The Society for Experiential Graphic Design (SEGD) is hosting one of its premier events, Xlab 2018, on Nov. 1 and 2 in New York City. Attendees will be able to tour several of the area’s elite design studios and have an opportunity to hear from some of the experiential design industry’s most prominent figures. The event comes at an opportune time this year, during Digital Signage Week in the city.
Moderating this year’s event is Bryan Meszaros, CEO and Founder at OpenEye Global and the President of SEGD’s board of directors.
“Xlab was kind of born out of this idea of having a sort of mini conference or a two-day affair where we talked about the intersection of design and technology,” Meszaros said of the aims of the event.
Over the years, the experiential design community has grown not only in companies in the space but application for the technology. This is something that Meszaros points to as a significant development for the community. Venues like museums and airports are becoming consumers of experiential technology, not just retail stores.
“What excites me the most is you’re seeing more environments that we never thought would be primed or ready for something like this to start asking for it. Meaning, workplace. You know, you never thought you would see a branded workplace environment think about digital strategy.”
Experiential technology is about putting people in a story according to Meszaros and analytics is driving this market towards unprecedented customization for users.
“Now more than ever, consumers that are interacting with something expect it to be tailored to them and they want to be in control of it,” he said.
This sentiment is also believed by Xlab 2018 speaker Tammuz Dubnov, CEO and Founder of Zuzor, an experiential technology company.
“Each industry and even each venue within an industry needs to make an experience tailored to their customers and their brand in whatever it is you are trying to do,” he said.
Experiential technology is a field with wide application and Tammuz believes shows like Xlab are important for professionals to see several fields where the technology can be utilized.
Another area where Tammuz, who is speaking on a panel on global perspectives in storytelling, believes is important for the industry is connecting with a changing audience that has different expectations.
“As we get to younger and younger generations that are born into technology and that are that much more aware of how it works, the technology demand becomes that much higher because to really engage those people you need to start making experiences that are more sophisticated, more intricate so that they engage and spark their curiosity,” he said.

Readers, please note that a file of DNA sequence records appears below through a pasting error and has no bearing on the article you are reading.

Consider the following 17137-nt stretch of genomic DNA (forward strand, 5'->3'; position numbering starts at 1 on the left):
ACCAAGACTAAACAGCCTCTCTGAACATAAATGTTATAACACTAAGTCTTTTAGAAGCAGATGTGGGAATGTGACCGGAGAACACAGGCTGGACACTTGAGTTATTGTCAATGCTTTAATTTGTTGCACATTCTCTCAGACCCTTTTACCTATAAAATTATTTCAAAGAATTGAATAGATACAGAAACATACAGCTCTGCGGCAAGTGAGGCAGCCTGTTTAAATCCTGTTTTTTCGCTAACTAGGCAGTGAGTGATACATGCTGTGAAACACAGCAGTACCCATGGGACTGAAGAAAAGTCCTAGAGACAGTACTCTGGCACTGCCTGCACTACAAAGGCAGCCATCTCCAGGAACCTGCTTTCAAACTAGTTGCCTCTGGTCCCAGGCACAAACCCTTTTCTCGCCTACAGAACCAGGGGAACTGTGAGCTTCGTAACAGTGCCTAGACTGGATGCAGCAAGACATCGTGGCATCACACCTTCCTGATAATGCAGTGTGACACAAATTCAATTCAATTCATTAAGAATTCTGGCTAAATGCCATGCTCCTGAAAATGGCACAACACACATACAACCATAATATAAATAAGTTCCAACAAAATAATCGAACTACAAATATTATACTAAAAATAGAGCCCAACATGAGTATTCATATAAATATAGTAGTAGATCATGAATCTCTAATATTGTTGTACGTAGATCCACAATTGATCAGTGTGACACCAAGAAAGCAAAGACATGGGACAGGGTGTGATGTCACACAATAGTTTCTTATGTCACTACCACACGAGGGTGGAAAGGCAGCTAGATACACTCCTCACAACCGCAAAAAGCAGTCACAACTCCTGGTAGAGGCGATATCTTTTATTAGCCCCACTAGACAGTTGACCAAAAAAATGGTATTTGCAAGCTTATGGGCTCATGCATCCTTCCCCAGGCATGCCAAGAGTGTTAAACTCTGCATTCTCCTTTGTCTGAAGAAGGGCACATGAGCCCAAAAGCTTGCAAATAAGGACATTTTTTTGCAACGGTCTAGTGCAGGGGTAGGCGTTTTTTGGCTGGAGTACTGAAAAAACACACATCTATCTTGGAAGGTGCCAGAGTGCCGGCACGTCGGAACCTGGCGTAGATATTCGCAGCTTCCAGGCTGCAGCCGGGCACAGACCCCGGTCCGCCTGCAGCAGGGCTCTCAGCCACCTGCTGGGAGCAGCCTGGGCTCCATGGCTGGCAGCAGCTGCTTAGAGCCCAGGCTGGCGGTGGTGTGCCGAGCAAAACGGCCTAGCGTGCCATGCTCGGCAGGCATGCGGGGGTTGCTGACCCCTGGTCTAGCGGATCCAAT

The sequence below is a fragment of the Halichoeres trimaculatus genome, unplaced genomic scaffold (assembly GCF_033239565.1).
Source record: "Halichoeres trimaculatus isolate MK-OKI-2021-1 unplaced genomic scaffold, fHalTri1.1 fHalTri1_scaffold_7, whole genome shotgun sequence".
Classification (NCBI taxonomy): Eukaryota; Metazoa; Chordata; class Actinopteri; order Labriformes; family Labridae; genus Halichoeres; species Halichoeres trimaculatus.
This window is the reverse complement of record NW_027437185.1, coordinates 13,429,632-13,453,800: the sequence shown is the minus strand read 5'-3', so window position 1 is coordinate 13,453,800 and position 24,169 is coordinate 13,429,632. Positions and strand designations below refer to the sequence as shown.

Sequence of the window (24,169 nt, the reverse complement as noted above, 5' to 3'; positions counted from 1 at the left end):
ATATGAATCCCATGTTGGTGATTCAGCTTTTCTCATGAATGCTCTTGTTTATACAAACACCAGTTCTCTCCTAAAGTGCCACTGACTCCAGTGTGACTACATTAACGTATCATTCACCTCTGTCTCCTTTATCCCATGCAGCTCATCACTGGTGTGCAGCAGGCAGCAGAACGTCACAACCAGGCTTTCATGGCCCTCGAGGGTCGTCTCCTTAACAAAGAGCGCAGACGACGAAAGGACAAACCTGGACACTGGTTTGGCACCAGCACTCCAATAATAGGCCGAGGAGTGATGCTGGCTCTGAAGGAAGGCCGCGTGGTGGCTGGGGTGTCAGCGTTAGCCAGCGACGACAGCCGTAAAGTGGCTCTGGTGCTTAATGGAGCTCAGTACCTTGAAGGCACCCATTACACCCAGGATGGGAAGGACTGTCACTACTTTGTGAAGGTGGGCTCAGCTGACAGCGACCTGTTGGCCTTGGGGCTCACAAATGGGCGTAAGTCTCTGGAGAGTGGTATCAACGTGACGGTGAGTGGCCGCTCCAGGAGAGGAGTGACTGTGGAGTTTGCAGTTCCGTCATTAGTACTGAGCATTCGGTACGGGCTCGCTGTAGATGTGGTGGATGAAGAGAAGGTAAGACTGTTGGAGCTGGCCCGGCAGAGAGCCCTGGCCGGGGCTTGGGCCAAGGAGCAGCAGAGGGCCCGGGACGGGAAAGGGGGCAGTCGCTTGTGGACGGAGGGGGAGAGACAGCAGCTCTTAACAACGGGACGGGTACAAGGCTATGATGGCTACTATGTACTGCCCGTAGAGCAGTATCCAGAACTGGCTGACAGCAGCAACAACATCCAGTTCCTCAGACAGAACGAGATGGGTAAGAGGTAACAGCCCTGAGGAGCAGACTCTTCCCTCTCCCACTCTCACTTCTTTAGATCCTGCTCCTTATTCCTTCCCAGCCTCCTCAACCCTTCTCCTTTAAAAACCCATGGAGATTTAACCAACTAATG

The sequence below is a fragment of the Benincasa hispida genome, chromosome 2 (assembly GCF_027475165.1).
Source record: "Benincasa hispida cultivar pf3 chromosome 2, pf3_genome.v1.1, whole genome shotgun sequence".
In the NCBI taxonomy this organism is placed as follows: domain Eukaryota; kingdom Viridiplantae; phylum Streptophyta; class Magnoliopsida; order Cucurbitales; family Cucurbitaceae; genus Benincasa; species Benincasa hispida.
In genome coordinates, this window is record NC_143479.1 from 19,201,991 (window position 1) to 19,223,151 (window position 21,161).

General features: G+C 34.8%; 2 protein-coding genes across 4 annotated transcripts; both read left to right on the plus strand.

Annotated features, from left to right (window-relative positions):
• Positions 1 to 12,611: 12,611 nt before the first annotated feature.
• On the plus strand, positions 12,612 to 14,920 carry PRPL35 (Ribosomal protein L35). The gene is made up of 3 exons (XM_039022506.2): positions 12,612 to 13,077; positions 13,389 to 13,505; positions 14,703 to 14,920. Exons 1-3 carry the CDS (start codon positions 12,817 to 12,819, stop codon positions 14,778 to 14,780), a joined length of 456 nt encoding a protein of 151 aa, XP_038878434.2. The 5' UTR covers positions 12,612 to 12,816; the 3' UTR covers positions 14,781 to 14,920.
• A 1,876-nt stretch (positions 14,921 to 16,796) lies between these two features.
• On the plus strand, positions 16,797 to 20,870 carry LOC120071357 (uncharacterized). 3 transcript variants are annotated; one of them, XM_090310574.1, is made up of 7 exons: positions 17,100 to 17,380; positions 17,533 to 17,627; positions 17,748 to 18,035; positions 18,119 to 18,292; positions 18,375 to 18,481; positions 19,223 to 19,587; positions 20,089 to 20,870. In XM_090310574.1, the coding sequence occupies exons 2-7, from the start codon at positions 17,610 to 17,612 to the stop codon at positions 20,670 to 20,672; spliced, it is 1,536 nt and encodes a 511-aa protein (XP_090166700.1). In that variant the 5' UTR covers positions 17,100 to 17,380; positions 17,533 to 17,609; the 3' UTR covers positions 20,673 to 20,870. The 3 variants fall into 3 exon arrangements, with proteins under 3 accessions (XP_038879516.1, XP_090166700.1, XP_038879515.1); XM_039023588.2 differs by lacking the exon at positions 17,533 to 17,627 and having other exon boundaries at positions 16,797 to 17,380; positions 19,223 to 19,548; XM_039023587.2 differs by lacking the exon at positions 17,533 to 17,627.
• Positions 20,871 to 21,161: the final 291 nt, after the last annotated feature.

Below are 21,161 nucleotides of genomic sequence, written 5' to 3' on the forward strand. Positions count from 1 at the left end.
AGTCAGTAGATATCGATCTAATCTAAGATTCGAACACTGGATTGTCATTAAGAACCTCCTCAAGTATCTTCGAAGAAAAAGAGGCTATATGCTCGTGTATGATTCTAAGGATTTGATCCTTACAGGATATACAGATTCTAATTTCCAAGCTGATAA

Also presenting this year is David Schwarz, Creative Partner and Founding Partner at HUSH, an experiential design firm in Brooklyn, New York, the borough where Xlab is being hosted this week. Schwarz will be part of a four-person panel on immersive and interactive storytelling.
“I believe HUSH has a very unique perspective on our panel,” Schwarz said. “We’re able to design strategically-driven, high quality experiences that range from the artistic to the informational. We’re able to give voice to a brand or organization in ways that go right to the senses – without a lot of explanation necessary.”
Technology has advanced the industry significantly since HUSH came on the scene in 2006 and Schwarz says the experiential design field used to be a lot lonelier than it is today. The early pioneers have led the industry to new heights.
“There were some amazing firms that laid the groundwork over many years for what we now do in the contemporary interactive/experience industry,” Schwarz noted. “These firms saw that technology could unlock experience through interactive and dynamic visual systems, non-linear, spatial storytelling.”
Technology is not the only thing that Schwarz believes will propel experiential design into a place of higher demand, however. The human element will continue to play a vital role in its effect, application and direction.
“I don’t believe technology can do anything alone,” he said. “Contemporary experiential technologies offer more options but don’t do anything unto themselves. They are only as powerful as what people do with them.”
What experiential design can provide for a company when the human and technological side are properly married is something exciting in the eyes of Schwarz.
“What I think is most interesting is that in the marketing landscape, experiential offers brands a way to express themselves perhaps more broadly, more authentically and more poetically than in the past.”
FOR MORE: Check out our full interview with Bryan Meszaros on MarketScale Pro AV Episode 1! CLICK HERE TO LISTEN